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Yes We Can Pay for Increasing Social Security Benefits: Updated

letsgetitdone's picture

Or, I might add, for any other obligation the Federal government cares to honor.

Some time ago, in the pages of USA Today, Duncan Black, better known to some as Atrios voiced the immediate need for increased Social Security benefits of 20% or more even if it meant raising taxes on high incomes, or removing the payroll tax cap on salaries. Of course, Bernie Sanders is also advocating for higher SS benefits to be paid for in part by raising the tax cap.

Black is right (and so are Bernie, Warren, and others) about the need for increased benefits; but legislating that increase doesn't require increasing taxes. In fact, Congress should both increase benefits and remove the payroll tax entirely.

But how is that possible without greatly increasing “the national debt”? The answer to that one is easy.

Don't tax or borrow to pay for it. Just mint a single one oz. platinum coin at the beginning of each fiscal year with a face value large enough to cover the anticipated cost of SS payments.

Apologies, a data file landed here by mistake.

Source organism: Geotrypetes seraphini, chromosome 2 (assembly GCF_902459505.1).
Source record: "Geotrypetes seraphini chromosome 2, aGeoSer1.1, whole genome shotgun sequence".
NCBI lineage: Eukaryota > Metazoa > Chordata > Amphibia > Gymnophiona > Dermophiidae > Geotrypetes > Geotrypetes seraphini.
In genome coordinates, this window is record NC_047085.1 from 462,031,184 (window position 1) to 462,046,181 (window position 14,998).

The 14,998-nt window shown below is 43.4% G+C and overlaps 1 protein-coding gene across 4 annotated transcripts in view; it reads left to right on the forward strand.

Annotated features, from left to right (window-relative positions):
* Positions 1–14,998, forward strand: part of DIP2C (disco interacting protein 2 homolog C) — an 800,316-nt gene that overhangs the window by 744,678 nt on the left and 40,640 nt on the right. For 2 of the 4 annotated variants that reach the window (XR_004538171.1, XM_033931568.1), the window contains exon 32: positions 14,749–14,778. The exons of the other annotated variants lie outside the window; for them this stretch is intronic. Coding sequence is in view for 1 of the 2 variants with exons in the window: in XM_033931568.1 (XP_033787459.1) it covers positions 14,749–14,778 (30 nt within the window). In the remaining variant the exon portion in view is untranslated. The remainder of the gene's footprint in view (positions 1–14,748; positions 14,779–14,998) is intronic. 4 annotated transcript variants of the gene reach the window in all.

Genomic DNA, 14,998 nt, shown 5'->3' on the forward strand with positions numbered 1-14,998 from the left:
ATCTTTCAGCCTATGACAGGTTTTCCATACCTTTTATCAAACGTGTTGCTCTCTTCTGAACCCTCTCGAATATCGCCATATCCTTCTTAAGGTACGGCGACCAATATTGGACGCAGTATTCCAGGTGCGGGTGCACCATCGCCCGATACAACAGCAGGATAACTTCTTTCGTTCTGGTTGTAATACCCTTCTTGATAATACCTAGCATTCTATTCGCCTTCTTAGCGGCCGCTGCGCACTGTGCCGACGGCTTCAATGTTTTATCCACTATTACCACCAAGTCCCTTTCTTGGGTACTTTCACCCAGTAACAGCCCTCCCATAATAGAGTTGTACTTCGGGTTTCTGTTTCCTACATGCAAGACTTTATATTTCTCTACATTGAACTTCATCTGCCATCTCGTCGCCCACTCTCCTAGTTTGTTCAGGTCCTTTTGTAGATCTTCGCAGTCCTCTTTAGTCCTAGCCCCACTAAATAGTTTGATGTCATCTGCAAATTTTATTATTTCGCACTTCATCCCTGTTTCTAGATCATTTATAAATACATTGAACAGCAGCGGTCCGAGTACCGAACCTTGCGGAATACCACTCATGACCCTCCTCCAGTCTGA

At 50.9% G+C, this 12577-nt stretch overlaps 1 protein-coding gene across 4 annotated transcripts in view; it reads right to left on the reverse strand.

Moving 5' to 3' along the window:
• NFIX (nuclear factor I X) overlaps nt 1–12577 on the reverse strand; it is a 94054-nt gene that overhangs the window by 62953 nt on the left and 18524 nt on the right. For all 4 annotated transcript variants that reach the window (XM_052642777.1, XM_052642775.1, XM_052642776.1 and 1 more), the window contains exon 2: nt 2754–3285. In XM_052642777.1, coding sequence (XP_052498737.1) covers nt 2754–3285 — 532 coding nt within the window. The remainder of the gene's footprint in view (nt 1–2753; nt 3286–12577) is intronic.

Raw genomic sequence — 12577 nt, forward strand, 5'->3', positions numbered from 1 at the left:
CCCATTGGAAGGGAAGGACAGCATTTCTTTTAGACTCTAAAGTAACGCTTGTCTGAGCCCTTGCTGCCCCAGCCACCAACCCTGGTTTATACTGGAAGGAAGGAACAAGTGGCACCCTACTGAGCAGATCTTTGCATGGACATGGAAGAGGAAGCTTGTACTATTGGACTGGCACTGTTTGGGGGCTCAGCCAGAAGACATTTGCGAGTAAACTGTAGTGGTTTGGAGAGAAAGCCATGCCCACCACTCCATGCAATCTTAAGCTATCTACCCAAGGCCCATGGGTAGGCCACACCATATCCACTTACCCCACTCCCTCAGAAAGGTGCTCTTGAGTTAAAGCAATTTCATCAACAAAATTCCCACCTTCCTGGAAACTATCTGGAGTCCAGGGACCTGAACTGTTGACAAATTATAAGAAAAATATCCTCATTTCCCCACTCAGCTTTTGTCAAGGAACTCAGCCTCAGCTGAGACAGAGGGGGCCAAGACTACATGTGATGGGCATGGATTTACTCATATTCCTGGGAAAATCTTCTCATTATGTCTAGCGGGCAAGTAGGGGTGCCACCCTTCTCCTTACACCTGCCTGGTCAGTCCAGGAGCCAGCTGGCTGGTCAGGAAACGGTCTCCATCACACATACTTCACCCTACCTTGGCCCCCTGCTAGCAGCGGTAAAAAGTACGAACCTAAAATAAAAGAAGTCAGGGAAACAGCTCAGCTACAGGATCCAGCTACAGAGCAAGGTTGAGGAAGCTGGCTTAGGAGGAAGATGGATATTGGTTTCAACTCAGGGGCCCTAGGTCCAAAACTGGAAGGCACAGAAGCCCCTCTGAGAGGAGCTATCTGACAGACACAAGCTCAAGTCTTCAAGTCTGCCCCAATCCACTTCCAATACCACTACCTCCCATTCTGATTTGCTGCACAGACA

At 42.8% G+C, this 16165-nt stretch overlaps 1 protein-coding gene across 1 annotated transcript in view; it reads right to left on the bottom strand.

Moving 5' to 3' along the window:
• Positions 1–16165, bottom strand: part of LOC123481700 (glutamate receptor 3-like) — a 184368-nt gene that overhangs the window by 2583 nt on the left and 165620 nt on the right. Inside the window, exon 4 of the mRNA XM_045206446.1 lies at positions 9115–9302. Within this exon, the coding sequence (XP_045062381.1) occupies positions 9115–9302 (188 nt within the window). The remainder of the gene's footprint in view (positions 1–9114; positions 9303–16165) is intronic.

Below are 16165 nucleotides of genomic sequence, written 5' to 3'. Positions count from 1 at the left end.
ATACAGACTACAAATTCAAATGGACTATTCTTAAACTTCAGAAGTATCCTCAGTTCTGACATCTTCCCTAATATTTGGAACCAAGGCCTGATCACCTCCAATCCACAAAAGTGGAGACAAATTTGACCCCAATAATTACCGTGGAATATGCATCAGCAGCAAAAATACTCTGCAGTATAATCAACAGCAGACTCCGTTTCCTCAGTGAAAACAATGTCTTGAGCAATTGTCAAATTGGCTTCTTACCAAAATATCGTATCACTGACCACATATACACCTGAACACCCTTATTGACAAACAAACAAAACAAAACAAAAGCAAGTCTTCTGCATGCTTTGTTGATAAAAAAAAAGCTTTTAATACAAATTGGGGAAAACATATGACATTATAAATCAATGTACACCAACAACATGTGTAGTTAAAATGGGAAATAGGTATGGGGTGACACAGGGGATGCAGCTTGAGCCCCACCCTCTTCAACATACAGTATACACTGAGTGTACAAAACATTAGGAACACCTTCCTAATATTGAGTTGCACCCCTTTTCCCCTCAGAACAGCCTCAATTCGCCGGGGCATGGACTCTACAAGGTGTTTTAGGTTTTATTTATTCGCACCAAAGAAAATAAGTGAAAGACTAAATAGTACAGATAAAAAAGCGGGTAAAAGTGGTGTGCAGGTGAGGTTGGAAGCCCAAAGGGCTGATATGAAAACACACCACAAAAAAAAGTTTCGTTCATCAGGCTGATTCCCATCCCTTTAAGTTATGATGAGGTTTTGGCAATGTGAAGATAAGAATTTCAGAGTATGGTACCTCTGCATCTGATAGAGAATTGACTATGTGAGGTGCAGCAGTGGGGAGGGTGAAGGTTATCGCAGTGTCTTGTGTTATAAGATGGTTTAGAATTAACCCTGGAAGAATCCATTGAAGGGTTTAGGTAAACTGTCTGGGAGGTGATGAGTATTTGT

Doing it that way will both take care of retirement needs and also provide a huge shot in the arm for employment, since the increase in Social Security benefit payments and the ending of the payroll tax won’t be offset by tax increases elsewhere that will depress aggregate demand.

How many times have you heard that the Government can only spend money after it raises revenue by either taxing or borrowing? Nearly every time someone talks or writes about the US's public deficit/debt problem?

Why is it that nobody asks why, since Congress has unlimited constitutional authority to create coins and currency, it doesn't just create money when it deficit spends? The short answer is that Congress in 1913, constrained both itself and the Executive Branch from creating currency or bank reserves, delegating its power to do that to the Federal Reserve System.